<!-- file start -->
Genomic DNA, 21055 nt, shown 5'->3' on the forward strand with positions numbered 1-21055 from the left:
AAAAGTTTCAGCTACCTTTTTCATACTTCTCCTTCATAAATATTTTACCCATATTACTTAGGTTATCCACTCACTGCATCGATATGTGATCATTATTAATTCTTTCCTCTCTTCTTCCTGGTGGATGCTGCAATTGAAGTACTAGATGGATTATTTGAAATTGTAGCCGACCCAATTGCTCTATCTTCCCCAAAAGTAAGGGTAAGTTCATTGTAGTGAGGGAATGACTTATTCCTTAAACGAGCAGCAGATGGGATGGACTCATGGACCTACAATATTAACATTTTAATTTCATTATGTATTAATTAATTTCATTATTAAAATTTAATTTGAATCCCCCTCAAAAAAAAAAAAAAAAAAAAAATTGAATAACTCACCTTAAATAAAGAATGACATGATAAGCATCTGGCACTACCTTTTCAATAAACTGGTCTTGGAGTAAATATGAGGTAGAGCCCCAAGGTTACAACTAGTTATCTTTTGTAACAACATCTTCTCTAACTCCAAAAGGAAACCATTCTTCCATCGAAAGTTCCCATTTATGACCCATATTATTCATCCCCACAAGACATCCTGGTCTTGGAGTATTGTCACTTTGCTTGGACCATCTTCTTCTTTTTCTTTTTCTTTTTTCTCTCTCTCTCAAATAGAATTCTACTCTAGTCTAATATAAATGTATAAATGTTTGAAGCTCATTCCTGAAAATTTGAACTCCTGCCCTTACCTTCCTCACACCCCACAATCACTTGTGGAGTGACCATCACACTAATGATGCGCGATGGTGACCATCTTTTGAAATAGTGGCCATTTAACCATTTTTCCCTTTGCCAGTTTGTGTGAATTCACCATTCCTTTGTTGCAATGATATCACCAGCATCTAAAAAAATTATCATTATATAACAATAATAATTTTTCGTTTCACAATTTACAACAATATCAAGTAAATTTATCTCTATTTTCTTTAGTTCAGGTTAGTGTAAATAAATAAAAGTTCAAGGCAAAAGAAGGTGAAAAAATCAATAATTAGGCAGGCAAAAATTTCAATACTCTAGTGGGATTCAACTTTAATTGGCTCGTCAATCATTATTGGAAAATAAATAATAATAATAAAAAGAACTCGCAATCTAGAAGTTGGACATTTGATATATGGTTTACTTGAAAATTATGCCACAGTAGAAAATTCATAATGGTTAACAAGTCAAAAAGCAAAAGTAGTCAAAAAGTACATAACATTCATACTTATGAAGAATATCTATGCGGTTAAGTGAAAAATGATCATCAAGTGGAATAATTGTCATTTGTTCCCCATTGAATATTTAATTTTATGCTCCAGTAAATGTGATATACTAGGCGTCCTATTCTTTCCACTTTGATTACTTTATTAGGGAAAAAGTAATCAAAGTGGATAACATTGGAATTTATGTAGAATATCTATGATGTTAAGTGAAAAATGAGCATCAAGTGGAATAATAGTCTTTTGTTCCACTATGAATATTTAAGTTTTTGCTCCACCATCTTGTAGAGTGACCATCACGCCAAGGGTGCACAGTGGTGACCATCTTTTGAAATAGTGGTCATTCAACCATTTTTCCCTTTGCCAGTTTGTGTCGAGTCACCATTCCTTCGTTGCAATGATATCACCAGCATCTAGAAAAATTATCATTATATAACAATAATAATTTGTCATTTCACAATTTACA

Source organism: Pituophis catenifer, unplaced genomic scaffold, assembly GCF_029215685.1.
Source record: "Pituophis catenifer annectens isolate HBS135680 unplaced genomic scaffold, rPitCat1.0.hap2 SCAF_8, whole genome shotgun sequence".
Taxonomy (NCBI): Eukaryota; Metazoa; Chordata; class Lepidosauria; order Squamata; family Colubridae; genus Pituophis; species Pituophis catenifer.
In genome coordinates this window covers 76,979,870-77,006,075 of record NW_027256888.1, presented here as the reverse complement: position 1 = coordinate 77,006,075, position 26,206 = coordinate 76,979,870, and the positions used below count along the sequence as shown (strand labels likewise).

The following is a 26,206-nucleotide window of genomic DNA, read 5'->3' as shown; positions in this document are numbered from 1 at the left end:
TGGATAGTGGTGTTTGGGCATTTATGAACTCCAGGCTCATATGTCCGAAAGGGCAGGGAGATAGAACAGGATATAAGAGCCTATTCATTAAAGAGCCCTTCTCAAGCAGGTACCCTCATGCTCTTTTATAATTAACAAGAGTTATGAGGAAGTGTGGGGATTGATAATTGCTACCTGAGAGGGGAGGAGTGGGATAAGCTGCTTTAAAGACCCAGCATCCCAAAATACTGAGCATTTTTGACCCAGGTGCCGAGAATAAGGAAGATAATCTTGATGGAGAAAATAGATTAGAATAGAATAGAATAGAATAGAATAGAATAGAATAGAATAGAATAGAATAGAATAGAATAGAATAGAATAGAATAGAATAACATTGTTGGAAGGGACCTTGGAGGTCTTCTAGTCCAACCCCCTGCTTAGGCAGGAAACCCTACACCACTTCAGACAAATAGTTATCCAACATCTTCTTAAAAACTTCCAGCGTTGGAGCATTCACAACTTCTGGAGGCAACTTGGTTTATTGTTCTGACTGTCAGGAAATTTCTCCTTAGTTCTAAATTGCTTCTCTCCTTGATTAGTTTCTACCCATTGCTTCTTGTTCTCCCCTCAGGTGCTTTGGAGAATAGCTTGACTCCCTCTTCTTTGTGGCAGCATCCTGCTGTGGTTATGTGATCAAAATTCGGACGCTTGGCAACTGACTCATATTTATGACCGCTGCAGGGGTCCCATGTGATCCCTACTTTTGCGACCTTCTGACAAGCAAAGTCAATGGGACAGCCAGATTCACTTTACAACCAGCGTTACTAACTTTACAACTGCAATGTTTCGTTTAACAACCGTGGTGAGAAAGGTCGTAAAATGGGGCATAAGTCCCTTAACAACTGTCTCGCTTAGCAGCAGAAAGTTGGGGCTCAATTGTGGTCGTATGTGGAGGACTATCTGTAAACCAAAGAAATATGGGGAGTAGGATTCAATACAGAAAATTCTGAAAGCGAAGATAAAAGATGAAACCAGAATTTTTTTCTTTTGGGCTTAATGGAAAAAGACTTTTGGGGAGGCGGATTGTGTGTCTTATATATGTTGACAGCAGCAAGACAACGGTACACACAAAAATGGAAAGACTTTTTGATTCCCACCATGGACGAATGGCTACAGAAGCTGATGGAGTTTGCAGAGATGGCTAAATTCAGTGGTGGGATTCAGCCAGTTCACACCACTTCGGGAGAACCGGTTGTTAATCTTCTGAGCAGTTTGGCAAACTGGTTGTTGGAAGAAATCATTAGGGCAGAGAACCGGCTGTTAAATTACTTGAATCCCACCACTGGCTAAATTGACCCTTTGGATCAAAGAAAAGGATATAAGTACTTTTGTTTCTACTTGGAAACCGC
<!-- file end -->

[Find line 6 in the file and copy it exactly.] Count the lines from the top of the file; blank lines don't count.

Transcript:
In genome coordinates this window covers 76,979,870-77,006,075 of record NW_027256888.1, presented here as the reverse complement: position 1 = coordinate 77,006,075, position 26,206 = coordinate 76,979,870, and the positions used below count along the sequence as shown (strand labels likewise).